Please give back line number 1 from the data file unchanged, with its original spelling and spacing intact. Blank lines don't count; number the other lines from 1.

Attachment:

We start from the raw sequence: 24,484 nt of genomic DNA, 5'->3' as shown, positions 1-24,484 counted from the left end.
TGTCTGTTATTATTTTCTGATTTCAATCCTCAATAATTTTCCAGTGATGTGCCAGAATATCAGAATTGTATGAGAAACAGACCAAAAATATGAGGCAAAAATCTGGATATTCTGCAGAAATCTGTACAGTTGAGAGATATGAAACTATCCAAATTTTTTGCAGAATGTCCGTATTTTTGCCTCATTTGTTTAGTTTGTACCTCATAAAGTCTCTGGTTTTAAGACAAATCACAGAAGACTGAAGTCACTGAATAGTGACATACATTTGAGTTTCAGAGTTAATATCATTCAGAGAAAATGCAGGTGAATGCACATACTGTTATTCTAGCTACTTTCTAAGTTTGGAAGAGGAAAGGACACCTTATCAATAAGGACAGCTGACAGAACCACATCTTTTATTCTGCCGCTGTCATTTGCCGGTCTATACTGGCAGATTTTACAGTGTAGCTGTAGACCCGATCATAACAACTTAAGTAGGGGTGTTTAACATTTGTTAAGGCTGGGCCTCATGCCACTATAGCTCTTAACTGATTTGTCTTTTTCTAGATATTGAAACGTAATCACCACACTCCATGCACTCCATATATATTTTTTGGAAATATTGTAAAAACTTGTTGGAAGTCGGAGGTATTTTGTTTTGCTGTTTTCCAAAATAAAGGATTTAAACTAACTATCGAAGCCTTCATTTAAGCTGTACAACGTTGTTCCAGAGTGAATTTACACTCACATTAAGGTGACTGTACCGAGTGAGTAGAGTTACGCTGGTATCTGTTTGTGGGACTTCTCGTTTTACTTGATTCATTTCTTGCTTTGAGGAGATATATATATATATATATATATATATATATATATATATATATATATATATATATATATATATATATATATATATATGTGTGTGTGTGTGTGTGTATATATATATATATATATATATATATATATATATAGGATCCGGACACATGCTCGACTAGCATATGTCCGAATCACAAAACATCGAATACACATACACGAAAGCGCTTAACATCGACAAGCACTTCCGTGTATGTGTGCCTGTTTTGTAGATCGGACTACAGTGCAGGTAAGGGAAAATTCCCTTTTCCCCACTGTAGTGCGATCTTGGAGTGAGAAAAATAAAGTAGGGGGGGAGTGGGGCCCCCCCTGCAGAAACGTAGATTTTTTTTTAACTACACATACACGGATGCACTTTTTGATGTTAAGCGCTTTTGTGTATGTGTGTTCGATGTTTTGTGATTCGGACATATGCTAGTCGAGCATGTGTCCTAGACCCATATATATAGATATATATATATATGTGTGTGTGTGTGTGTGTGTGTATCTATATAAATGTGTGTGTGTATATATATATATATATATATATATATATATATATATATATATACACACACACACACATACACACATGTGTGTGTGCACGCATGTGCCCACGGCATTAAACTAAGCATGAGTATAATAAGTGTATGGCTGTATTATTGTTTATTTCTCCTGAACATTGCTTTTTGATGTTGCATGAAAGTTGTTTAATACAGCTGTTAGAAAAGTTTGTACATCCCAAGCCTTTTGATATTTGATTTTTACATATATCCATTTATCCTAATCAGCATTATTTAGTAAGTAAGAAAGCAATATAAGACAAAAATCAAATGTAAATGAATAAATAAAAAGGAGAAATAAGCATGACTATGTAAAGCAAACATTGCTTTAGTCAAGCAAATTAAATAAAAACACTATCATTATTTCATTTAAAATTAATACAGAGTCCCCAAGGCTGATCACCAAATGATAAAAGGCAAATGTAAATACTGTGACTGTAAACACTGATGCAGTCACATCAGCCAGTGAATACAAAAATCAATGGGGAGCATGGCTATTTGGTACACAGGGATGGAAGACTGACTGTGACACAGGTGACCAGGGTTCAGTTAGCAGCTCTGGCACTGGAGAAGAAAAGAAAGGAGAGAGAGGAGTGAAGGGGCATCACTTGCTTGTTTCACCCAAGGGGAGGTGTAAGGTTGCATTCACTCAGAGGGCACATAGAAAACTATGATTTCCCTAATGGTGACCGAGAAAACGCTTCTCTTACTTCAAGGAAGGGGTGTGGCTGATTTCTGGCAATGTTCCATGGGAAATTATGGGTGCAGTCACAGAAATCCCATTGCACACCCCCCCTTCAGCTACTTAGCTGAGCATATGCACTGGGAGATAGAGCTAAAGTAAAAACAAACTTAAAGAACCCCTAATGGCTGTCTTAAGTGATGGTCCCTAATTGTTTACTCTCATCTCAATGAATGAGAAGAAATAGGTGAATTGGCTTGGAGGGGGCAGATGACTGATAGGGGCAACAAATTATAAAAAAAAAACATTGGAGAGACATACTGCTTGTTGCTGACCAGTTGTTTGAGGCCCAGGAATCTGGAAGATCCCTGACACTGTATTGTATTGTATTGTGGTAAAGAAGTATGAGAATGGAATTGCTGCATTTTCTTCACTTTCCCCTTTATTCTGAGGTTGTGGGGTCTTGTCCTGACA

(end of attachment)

We start from the raw sequence: 24,484 nt of genomic DNA, 5'->3' as shown, positions 1-24,484 counted from the left end.